I spent 6 months taking vitamin B5 (also known as pantothenic acid) to treat my acne. There is a vast amount of information on the internet about vitamin B5 and how it allegedly can help acne sufferers.
Aside from the conventional treatments available like Accutane, antibiotics, laser therapy and topical ointments, Vitamin B5 has become a popular alternative for plauged acne sufferers who are desperate to find a solution.
I spent several months reading scientific articles and publications, such as Dr. Jeffrey Dach’s and Dr. Lit-Hung Leung’s papers to understand what pantothenic acid is and how this vitamin allegedly helps acne prone skin.
I also trawled through acne related forums and blog posts to learn about people’s experiences on vitamin B5, weighing up the arguments for and against before taking it myself.
The purpose of this blog post is to pull together all the online material I came across and what I learned. Explaining what vitamin B5 is, what it does and the effects this can have for acne. I will also share with you my own experiences taking it, giving you an open and honest assessment of its effectiveness, with the intention that it helps you make an informed decision if you are considering taking it.
What is pantothenic acid?
Here is the science-y bit.... (sorry for some of the complicated words)
More popularly known as Vitamin B5, pantothenic acid is a water-soluble vitamin that can be found in almost all kinds of food. Coined by R.J. Williams, it came from the Greek word pantos which means “everywhere.” True to its given name, this vitamin is not only ubiquitous in terms of food presence but it also is multi-functional in the body. It plays a role in energy production, protein and fat synthesis and is essential in the growth and regeneration of different cell types; most importantly – pantothenic acid is an important component of Coenzyme-A (CoA).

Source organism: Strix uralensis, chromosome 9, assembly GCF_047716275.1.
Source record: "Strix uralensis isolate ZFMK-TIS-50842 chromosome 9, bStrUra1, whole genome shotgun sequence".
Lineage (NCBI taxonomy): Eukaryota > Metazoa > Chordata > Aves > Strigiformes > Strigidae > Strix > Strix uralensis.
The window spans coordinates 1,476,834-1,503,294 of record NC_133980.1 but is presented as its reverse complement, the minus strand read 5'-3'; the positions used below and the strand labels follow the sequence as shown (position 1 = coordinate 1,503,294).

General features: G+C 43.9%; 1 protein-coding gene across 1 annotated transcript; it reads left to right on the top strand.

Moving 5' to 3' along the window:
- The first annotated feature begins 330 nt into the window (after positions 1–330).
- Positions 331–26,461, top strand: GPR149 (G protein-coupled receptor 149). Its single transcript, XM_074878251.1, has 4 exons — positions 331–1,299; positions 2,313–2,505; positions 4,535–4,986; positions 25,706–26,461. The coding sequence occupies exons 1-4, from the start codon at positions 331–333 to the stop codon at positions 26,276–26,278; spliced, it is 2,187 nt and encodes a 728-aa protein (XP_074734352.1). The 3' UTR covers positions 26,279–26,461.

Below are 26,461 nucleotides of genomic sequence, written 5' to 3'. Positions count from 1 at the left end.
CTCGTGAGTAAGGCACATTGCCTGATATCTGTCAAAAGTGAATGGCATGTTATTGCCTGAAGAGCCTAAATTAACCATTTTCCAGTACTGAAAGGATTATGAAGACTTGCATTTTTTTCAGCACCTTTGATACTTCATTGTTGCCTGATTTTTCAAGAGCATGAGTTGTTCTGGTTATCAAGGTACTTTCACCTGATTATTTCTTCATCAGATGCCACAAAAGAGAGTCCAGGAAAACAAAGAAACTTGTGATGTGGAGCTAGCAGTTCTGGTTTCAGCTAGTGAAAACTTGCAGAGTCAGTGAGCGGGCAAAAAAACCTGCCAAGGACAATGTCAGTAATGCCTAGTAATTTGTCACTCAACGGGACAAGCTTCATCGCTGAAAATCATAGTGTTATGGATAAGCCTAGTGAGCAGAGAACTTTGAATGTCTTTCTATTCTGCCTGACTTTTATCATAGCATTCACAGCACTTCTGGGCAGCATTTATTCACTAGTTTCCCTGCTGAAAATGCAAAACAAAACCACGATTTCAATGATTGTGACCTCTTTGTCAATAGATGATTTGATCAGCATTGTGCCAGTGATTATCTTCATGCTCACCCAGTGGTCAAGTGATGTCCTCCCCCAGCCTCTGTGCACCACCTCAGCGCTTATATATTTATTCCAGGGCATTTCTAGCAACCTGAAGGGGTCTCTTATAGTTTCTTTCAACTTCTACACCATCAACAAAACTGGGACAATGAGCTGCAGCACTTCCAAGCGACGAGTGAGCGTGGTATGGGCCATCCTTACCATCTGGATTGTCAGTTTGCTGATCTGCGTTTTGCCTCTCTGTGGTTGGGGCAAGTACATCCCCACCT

Coenzyme-A is composed of pantothenic acid, ATP and Cysteine. At the cellular level, CoA is used for diverse biochemical cellular reactions; but it is most essential for fatty acid oxidation (fat breakdown). Since ATP and Cysteine are produced by the body through specific processes, pantothenic acid is the only component which needs to be taken into the body voluntarily through incorporating it in one's diet – making it relatively possible for a person to have a deficiency in this component.
When the body lacks CoA (most probably as a result of B5 deficiency), healthy lipid metabolism or fat breakdown is hindered. Thus, these excess fats are rid by the body through other means – such as ejecting it via the oil glands of the skin as sebum (oil). Eventually, this increase in skin sebum leads to acne.
Is pantothenic acid an effective acne cure?
The use of pantothenic acid as a cure for acne is still subject for approval. Although there are studies done regarding its effectiveness, across the Internet there are only two visible clinical trials involving it. Yang et al. (2014), did a randomized, double-blind, placebo-controlled study regarding the effects of using pantothenic acid for subjects with mild to moderate facial acne. The results of the study show that pantothenic acid is well-tolerated, is safe and is effective in reducing facial acne lesions after 12 weeks of use.
Another clinical trial related to pantothenic acid is the one done by Capodice (2012). The study assessed the feasibility, tolerability, safety and efficacy of this vitamin (incorporated in a dietary supplement) in individuals suffering from mild to moderate facial acne. Similarly, the study’s results show that taking pantothenic acid is safe and it can reduce facial lesions caused by acne.
However, although these clinical trials support pantothenic acid’s effectiveness in addressing acne, it is not a hundred percent guarantee that everyone will achieve the same results if they start with B5 treatment. These two studies have too few subjects; 51 and 11, respectively. Further studies which involve more subjects, and are not marked by biases are encouraged.
On the other hand, pantothenic acid cure reviews found online have mixed accounts regarding the substance. Some individuals say that it’s effective and has helped reduce their acne while others just didn’t get that fortunate. In general, most users say that vitamin B5 is effective only for a short time. As of the moment, the Natural Medicines Comprehensive Database rated pantothenic acid (Vitamin B5) as having insufficient evidence to rate its effectiveness in treating skin problems.